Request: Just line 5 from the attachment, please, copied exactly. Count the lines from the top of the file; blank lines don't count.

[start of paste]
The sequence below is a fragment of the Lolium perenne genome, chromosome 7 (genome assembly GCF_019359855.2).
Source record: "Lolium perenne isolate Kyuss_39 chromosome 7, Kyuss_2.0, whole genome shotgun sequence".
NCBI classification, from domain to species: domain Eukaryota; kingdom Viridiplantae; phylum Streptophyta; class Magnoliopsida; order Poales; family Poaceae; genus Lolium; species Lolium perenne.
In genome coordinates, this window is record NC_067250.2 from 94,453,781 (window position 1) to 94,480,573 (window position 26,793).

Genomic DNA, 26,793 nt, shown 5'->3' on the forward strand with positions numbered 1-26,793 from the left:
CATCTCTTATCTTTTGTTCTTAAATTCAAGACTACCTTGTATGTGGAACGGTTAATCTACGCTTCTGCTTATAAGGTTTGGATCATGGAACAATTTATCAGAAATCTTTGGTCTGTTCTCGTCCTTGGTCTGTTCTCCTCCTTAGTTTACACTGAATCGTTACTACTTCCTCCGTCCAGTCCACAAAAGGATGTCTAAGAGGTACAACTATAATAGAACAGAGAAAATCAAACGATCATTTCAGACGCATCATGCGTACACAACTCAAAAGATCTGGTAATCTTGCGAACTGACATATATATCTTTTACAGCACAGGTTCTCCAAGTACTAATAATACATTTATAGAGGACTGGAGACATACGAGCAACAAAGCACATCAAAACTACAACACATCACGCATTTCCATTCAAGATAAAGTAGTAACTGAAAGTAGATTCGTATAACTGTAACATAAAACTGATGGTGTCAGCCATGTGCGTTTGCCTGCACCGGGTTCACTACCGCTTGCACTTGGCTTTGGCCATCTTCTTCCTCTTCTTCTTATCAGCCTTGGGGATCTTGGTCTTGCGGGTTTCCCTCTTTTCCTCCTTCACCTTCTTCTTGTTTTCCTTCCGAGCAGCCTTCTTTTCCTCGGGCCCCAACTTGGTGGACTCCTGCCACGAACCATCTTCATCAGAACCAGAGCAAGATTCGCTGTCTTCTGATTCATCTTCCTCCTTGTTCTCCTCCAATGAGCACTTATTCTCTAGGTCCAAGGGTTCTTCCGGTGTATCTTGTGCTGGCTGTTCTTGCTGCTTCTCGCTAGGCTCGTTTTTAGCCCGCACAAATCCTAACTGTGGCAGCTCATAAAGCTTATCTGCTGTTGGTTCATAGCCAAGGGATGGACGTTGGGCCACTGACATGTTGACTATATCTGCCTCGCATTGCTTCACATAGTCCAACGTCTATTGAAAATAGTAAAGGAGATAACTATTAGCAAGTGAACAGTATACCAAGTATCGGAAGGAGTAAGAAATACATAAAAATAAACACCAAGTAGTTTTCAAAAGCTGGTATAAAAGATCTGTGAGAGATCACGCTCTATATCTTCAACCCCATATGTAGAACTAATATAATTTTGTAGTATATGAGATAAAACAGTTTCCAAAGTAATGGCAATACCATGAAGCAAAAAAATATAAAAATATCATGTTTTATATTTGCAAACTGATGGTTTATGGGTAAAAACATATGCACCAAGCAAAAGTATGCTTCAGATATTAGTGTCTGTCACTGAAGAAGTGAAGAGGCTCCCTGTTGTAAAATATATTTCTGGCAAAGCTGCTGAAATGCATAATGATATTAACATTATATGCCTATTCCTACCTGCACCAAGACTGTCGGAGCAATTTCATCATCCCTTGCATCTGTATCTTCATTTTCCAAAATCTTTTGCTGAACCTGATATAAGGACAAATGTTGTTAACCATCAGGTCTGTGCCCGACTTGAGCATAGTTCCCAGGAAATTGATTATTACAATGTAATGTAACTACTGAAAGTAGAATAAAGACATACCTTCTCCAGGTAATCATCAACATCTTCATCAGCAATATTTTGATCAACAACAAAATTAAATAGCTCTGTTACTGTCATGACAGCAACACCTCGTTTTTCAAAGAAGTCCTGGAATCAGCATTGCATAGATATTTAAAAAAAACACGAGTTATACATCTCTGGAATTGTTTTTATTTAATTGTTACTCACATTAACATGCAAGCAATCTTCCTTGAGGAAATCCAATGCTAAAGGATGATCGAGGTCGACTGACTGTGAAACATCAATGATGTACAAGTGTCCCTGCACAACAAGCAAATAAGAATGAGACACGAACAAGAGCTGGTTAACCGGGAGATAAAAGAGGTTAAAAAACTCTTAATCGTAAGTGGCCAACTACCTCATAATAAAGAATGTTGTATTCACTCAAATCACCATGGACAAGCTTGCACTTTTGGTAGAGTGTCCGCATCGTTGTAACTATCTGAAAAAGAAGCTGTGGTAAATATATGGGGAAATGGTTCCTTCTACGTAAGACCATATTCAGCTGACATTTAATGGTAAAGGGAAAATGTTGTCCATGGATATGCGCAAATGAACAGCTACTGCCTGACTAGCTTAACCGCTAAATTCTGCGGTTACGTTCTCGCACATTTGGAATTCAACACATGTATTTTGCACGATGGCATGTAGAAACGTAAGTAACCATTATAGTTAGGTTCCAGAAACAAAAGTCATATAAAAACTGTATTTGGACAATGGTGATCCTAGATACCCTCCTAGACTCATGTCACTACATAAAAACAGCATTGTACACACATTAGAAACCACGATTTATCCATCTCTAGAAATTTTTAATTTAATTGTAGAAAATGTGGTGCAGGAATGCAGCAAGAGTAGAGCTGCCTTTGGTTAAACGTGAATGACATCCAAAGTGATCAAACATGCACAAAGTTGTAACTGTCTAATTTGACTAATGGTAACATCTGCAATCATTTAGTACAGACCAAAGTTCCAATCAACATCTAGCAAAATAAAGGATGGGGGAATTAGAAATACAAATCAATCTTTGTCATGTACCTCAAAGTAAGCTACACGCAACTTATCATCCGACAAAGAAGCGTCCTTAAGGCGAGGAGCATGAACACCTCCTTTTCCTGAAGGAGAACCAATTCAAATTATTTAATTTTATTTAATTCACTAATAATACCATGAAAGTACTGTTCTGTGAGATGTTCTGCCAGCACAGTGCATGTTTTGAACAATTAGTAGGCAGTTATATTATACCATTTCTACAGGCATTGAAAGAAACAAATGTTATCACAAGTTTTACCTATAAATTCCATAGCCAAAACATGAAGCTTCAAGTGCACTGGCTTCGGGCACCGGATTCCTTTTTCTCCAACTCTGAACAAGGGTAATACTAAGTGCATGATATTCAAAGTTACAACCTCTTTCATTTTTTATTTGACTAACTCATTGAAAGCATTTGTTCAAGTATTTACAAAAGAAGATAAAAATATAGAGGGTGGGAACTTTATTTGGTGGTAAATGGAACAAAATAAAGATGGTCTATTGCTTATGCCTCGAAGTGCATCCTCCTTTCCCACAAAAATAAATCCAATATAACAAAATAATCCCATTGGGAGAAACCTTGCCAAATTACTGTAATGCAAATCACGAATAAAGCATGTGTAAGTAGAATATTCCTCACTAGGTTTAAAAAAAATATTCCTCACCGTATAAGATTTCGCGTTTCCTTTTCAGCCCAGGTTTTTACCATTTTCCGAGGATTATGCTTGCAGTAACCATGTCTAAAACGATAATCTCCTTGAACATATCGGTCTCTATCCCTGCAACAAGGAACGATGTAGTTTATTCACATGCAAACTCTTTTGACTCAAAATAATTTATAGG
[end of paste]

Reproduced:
Genomic DNA, 26,793 nt, shown 5'->3' on the forward strand with positions numbered 1-26,793 from the left: